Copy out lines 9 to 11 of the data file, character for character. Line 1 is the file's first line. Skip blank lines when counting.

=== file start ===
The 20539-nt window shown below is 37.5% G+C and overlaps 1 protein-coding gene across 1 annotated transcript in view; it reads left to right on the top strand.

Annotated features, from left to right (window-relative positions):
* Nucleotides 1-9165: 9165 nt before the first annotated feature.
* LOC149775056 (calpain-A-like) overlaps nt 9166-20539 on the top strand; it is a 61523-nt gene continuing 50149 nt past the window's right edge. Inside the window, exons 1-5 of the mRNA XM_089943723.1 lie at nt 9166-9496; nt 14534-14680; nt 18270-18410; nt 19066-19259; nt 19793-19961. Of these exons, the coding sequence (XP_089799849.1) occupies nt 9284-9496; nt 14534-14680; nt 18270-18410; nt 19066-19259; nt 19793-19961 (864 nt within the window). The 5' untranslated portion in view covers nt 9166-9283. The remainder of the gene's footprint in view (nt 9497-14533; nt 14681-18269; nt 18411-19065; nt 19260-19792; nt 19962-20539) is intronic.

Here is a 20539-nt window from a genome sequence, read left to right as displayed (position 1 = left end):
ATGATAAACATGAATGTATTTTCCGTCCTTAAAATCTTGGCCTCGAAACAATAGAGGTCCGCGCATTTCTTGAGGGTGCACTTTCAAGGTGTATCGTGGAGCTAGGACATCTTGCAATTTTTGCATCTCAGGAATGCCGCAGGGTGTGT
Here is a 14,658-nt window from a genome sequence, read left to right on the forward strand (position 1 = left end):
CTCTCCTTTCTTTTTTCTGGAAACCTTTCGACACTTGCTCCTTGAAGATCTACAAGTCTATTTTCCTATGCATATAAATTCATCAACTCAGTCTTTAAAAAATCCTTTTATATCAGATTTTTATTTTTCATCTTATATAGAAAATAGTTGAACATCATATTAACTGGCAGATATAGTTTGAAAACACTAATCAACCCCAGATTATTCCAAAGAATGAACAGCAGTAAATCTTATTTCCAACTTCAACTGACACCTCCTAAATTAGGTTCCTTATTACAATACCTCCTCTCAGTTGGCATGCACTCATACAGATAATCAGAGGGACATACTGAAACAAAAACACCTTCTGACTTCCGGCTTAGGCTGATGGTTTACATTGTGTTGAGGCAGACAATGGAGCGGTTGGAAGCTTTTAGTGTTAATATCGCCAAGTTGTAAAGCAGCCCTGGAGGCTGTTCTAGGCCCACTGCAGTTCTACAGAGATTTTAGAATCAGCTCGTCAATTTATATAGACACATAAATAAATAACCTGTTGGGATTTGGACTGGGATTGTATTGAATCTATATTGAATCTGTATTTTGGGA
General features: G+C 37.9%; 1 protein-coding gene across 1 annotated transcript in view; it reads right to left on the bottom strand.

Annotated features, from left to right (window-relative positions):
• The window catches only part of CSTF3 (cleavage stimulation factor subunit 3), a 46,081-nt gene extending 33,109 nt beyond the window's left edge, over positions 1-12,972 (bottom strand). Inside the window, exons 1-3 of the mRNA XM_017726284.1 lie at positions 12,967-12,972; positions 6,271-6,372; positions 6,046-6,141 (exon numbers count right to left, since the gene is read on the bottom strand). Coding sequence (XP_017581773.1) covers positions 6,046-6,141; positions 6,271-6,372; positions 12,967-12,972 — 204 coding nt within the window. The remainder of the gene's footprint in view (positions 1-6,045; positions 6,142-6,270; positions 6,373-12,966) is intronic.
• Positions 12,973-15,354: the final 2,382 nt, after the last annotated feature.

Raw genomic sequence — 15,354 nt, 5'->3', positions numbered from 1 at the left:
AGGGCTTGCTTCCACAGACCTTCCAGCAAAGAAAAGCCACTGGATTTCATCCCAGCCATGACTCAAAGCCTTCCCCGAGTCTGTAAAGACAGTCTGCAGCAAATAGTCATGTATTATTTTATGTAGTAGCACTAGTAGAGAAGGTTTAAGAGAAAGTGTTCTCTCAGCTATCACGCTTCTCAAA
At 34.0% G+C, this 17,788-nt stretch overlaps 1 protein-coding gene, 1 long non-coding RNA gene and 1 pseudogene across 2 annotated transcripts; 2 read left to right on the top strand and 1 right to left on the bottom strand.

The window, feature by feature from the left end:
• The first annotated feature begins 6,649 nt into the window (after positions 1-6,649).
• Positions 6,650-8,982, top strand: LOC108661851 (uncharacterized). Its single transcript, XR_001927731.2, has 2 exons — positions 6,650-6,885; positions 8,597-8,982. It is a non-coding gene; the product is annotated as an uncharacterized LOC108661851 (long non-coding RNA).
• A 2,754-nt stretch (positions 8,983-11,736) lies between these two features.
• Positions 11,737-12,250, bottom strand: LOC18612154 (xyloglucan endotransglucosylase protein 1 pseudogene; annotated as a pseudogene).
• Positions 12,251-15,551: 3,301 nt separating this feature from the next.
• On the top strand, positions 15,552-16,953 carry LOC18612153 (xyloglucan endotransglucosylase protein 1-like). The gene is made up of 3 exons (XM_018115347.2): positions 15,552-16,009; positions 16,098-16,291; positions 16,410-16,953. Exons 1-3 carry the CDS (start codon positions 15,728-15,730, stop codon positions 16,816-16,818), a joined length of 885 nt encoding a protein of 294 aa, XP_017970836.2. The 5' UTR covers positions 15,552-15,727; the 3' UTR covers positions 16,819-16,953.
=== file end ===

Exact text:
General features: G+C 37.9%; 1 protein-coding gene across 1 annotated transcript in view; it reads right to left on the bottom strand.

Annotated features, from left to right (window-relative positions):
• The window catches only part of CSTF3 (cleavage stimulation factor subunit 3), a 46,081-nt gene extending 33,109 nt beyond the window's left edge, over positions 1-12,972 (bottom strand). Inside the window, exons 1-3 of the mRNA XM_017726284.1 lie at positions 12,967-12,972; positions 6,271-6,372; positions 6,046-6,141 (exon numbers count right to left, since the gene is read on the bottom strand). Coding sequence (XP_017581773.1) covers positions 6,046-6,141; positions 6,271-6,372; positions 12,967-12,972 — 204 coding nt within the window. The remainder of the gene's footprint in view (positions 1-6,045; positions 6,142-6,270; positions 6,373-12,966) is intronic.